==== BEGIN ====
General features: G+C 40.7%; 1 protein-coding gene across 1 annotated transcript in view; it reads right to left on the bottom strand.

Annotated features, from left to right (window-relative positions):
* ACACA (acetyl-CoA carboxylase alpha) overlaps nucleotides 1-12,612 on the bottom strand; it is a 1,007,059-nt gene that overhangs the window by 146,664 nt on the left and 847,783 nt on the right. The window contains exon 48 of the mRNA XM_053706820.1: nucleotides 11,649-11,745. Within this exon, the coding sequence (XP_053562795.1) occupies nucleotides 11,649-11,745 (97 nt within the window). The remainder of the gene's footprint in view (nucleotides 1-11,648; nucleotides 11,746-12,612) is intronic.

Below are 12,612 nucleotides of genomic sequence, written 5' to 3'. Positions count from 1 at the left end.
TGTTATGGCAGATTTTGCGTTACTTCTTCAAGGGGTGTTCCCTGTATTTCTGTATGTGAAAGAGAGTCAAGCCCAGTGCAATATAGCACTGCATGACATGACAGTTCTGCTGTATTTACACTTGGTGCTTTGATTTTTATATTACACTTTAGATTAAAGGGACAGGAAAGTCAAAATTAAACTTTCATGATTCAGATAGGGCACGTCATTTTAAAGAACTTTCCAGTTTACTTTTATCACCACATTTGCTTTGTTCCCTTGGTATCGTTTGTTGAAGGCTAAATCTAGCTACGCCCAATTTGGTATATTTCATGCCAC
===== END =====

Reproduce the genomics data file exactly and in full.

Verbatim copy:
General features: G+C 40.7%; 1 protein-coding gene across 1 annotated transcript in view; it reads right to left on the bottom strand.

Annotated features, from left to right (window-relative positions):
* ACACA (acetyl-CoA carboxylase alpha) overlaps nucleotides 1-12,612 on the bottom strand; it is a 1,007,059-nt gene that overhangs the window by 146,664 nt on the left and 847,783 nt on the right. The window contains exon 48 of the mRNA XM_053706820.1: nucleotides 11,649-11,745. Within this exon, the coding sequence (XP_053562795.1) occupies nucleotides 11,649-11,745 (97 nt within the window). The remainder of the gene's footprint in view (nucleotides 1-11,648; nucleotides 11,746-12,612) is intronic.

Below are 12,612 nucleotides of genomic sequence, written 5' to 3'. Positions count from 1 at the left end.
TGTTATGGCAGATTTTGCGTTACTTCTTCAAGGGGTGTTCCCTGTATTTCTGTATGTGAAAGAGAGTCAAGCCCAGTGCAATATAGCACTGCATGACATGACAGTTCTGCTGTATTTACACTTGGTGCTTTGATTTTTATATTACACTTTAGATTAAAGGGACAGGAAAGTCAAAATTAAACTTTCATGATTCAGATAGGGCACGTCATTTTAAAGAACTTTCCAGTTTACTTTTATCACCACATTTGCTTTGTTCCCTTGGTATCGTTTGTTGAAGGCTAAATCTAGCTACGCCCAATTTGGTATATTTCATGCCAC